Disappearing Without a Trace: Sections 11 and 12(2) of the '33 Act
Posted: 29 Nov 1999
In this article, I examine the tracing doctrine that applies to sections 11 and 12(2) (the "Sections") of the Securities Act. Tracing, a judicial invention of Judge Henry J. Friendly, requires securityholders to prove that their securities were actually issued pursuant to an allegedly misleading offering. I demonstrate that tracing is nearly impossible and, therefore, plaintiffs are unable successfully to sue under these Sections. As a result, the purpose of the Securities Act, ensuring full and accurate disclosures in public offerings of securities, is defeated.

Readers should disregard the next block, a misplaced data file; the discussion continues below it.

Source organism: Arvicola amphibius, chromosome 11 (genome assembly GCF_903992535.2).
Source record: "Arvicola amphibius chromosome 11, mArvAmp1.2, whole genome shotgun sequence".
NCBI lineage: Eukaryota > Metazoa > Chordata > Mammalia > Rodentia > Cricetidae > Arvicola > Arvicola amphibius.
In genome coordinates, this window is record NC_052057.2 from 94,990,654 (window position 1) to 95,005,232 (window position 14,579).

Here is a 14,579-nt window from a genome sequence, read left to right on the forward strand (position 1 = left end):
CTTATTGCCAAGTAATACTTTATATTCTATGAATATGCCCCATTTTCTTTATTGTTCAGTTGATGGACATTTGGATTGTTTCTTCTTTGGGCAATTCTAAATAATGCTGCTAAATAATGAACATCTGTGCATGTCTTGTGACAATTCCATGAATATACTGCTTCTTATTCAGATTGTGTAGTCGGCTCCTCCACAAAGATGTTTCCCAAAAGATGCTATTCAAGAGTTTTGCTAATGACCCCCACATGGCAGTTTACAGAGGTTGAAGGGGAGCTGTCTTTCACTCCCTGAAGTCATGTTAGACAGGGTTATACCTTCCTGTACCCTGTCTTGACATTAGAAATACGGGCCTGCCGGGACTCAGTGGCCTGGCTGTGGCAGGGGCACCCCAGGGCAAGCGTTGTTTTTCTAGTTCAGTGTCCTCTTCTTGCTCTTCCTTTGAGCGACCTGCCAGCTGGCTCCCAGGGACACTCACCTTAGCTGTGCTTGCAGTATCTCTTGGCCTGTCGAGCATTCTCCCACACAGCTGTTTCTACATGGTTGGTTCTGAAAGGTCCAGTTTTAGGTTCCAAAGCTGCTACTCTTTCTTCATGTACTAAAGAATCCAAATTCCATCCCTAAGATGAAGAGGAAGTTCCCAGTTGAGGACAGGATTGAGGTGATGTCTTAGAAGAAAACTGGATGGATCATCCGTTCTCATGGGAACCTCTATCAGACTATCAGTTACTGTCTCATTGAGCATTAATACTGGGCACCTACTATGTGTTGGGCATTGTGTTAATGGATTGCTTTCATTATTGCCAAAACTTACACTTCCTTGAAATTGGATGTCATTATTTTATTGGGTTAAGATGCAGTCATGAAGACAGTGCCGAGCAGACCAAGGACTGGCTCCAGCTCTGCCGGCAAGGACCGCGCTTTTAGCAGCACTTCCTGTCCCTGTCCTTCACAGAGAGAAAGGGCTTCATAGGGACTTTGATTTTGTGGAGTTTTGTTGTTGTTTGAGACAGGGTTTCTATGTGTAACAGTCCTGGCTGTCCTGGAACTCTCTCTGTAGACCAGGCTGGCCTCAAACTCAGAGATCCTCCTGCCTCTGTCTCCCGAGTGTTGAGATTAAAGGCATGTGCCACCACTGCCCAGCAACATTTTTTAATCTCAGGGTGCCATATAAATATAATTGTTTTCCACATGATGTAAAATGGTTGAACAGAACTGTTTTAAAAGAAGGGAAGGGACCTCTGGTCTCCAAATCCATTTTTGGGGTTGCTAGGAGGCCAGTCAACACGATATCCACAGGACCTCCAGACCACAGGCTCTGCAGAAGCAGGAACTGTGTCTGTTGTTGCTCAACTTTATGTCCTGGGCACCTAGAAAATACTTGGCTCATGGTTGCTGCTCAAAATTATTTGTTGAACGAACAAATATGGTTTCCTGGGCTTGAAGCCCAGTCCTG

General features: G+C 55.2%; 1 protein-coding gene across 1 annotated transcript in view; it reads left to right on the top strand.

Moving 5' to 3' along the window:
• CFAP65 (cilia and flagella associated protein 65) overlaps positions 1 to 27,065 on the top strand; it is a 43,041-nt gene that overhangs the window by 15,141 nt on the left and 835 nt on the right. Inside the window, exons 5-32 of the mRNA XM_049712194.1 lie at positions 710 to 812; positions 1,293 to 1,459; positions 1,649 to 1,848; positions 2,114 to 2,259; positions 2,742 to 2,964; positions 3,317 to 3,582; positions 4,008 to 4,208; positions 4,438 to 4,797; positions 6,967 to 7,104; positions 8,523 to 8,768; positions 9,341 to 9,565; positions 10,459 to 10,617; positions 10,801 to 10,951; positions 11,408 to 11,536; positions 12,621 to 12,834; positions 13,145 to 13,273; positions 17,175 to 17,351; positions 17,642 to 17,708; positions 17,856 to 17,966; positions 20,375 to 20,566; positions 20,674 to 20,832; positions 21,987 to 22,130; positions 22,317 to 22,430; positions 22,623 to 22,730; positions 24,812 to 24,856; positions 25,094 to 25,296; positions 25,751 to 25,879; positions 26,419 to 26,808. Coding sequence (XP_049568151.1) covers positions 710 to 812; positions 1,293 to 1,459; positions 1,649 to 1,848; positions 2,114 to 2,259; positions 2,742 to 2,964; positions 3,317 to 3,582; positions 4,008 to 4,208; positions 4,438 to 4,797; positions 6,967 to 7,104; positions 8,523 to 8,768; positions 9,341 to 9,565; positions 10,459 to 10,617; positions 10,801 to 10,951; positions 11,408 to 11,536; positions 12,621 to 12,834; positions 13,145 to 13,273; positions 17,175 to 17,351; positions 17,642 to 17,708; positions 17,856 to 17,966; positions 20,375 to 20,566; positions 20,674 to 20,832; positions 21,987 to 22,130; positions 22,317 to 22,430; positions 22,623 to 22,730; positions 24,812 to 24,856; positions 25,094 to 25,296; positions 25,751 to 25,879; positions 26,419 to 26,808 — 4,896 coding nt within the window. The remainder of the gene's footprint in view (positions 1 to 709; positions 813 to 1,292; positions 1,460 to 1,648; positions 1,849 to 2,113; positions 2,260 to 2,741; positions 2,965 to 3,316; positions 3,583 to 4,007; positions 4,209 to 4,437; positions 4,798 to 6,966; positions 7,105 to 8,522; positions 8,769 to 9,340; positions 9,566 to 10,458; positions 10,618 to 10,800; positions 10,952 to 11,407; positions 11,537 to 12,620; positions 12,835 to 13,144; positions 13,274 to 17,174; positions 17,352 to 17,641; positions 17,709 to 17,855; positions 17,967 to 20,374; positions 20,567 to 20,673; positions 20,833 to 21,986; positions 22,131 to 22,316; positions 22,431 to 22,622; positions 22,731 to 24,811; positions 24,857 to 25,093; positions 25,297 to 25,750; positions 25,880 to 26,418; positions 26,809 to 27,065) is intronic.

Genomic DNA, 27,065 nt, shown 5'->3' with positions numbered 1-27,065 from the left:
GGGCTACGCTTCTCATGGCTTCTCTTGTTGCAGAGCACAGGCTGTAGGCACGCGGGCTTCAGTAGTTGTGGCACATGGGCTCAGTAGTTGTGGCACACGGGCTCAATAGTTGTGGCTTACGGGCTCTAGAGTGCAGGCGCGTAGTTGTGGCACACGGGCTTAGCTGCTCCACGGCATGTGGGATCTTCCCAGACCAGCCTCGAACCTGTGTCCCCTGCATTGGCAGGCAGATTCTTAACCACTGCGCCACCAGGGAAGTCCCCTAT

Despite its practical importance, this issue has not previously been analyzed. Therefore, I provide a discussion of these Sections and the cases interpreting them, as well as demonstrating that tracing is virtually impossible. I also propose a solution based on the rationale for the relaxed-rules of causation now applied to indeterminate plaintiffs (plaintiffs able to prove that exposure to a particular product causes the type of injury they suffered but not that their exposure to that product in fact caused their injury) in toxic-tort cases. These plaintiffs now present statistical evidence to meet their burden of proof on causation. Courts should use the same rule with section 11 and 12(2) plaintiffs, allowing them to employ statistics to show that it is more likely than not that their securities were issued in the questioned offering. This proposal would both limit the statute's reach and fulfill Congress's purposes in adopting it.
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